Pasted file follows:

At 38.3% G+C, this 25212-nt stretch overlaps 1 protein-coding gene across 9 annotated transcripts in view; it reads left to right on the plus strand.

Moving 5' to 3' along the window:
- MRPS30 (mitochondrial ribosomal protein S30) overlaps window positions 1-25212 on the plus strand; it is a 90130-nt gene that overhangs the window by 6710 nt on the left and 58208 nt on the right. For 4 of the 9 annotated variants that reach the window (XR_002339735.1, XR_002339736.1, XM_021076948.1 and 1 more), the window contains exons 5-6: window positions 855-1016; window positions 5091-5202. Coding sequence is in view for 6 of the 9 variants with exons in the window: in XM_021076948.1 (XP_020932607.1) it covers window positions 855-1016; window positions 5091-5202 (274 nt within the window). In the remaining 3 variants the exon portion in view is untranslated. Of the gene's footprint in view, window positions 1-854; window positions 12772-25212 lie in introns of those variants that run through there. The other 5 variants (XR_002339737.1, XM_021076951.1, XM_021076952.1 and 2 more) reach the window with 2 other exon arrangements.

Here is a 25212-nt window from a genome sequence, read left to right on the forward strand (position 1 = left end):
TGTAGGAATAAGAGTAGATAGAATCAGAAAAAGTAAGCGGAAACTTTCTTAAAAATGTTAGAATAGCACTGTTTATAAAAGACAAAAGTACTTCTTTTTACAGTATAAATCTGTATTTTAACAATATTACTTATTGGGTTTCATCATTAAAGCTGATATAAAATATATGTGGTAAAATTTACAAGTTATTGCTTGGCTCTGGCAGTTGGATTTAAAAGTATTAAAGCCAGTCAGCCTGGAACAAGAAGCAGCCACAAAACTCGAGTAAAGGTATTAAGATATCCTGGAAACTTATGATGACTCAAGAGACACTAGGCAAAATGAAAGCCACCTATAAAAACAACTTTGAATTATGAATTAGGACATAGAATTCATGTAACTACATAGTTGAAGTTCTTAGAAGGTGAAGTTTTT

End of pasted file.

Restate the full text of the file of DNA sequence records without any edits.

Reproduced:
At 38.3% G+C, this 25212-nt stretch overlaps 1 protein-coding gene across 9 annotated transcripts in view; it reads left to right on the plus strand.

Moving 5' to 3' along the window:
- MRPS30 (mitochondrial ribosomal protein S30) overlaps window positions 1-25212 on the plus strand; it is a 90130-nt gene that overhangs the window by 6710 nt on the left and 58208 nt on the right. For 4 of the 9 annotated variants that reach the window (XR_002339735.1, XR_002339736.1, XM_021076948.1 and 1 more), the window contains exons 5-6: window positions 855-1016; window positions 5091-5202. Coding sequence is in view for 6 of the 9 variants with exons in the window: in XM_021076948.1 (XP_020932607.1) it covers window positions 855-1016; window positions 5091-5202 (274 nt within the window). In the remaining 3 variants the exon portion in view is untranslated. Of the gene's footprint in view, window positions 1-854; window positions 12772-25212 lie in introns of those variants that run through there. The other 5 variants (XR_002339737.1, XM_021076951.1, XM_021076952.1 and 2 more) reach the window with 2 other exon arrangements.

Here is a 25212-nt window from a genome sequence, read left to right on the forward strand (position 1 = left end):
TGTAGGAATAAGAGTAGATAGAATCAGAAAAAGTAAGCGGAAACTTTCTTAAAAATGTTAGAATAGCACTGTTTATAAAAGACAAAAGTACTTCTTTTTACAGTATAAATCTGTATTTTAACAATATTACTTATTGGGTTTCATCATTAAAGCTGATATAAAATATATGTGGTAAAATTTACAAGTTATTGCTTGGCTCTGGCAGTTGGATTTAAAAGTATTAAAGCCAGTCAGCCTGGAACAAGAAGCAGCCACAAAACTCGAGTAAAGGTATTAAGATATCCTGGAAACTTATGATGACTCAAGAGACACTAGGCAAAATGAAAGCCACCTATAAAAACAACTTTGAATTATGAATTAGGACATAGAATTCATGTAACTACATAGTTGAAGTTCTTAGAAGGTGAAGTTTTT